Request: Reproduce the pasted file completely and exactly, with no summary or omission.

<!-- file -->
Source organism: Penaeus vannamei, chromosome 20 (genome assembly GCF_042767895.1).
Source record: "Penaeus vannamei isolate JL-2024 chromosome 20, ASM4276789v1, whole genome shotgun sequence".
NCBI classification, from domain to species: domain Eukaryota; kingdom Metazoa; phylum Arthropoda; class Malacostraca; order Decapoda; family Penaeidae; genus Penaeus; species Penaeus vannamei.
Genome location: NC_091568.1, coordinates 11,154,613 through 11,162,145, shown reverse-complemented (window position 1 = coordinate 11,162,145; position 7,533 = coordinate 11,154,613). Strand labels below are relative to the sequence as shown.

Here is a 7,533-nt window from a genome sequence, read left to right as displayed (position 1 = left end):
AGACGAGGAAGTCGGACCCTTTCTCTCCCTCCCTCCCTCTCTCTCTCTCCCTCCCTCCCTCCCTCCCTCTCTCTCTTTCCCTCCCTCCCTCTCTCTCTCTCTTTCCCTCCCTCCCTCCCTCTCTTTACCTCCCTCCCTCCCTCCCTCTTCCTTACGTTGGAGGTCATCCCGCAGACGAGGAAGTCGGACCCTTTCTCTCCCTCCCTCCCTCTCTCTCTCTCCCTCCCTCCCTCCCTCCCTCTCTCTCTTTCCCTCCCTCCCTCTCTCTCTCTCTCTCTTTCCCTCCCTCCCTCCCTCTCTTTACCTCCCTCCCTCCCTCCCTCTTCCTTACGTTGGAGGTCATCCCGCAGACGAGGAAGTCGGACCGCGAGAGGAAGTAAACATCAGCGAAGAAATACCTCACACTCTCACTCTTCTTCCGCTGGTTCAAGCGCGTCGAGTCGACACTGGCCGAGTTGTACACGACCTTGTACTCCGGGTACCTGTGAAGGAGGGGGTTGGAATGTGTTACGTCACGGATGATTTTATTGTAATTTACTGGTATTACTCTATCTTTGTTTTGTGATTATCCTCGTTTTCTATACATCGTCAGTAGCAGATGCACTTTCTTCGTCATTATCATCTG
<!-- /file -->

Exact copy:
Source organism: Penaeus vannamei, chromosome 20 (genome assembly GCF_042767895.1).
Source record: "Penaeus vannamei isolate JL-2024 chromosome 20, ASM4276789v1, whole genome shotgun sequence".
NCBI classification, from domain to species: domain Eukaryota; kingdom Metazoa; phylum Arthropoda; class Malacostraca; order Decapoda; family Penaeidae; genus Penaeus; species Penaeus vannamei.
Genome location: NC_091568.1, coordinates 11,154,613 through 11,162,145, shown reverse-complemented (window position 1 = coordinate 11,162,145; position 7,533 = coordinate 11,154,613). Strand labels below are relative to the sequence as shown.

Here is a 7,533-nt window from a genome sequence, read left to right as displayed (position 1 = left end):
AGACGAGGAAGTCGGACCCTTTCTCTCCCTCCCTCCCTCTCTCTCTCTCCCTCCCTCCCTCCCTCCCTCTCTCTCTTTCCCTCCCTCCCTCTCTCTCTCTCTTTCCCTCCCTCCCTCCCTCTCTTTACCTCCCTCCCTCCCTCCCTCTTCCTTACGTTGGAGGTCATCCCGCAGACGAGGAAGTCGGACCCTTTCTCTCCCTCCCTCCCTCTCTCTCTCTCCCTCCCTCCCTCCCTCCCTCTCTCTCTTTCCCTCCCTCCCTCTCTCTCTCTCTCTCTTTCCCTCCCTCCCTCCCTCTCTTTACCTCCCTCCCTCCCTCCCTCTTCCTTACGTTGGAGGTCATCCCGCAGACGAGGAAGTCGGACCGCGAGAGGAAGTAAACATCAGCGAAGAAATACCTCACACTCTCACTCTTCTTCCGCTGGTTCAAGCGCGTCGAGTCGACACTGGCCGAGTTGTACACGACCTTGTACTCCGGGTACCTGTGAAGGAGGGGGTTGGAATGTGTTACGTCACGGATGATTTTATTGTAATTTACTGGTATTACTCTATCTTTGTTTTGTGATTATCCTCGTTTTCTATACATCGTCAGTAGCAGATGCACTTTCTTCGTCATTATCATCTG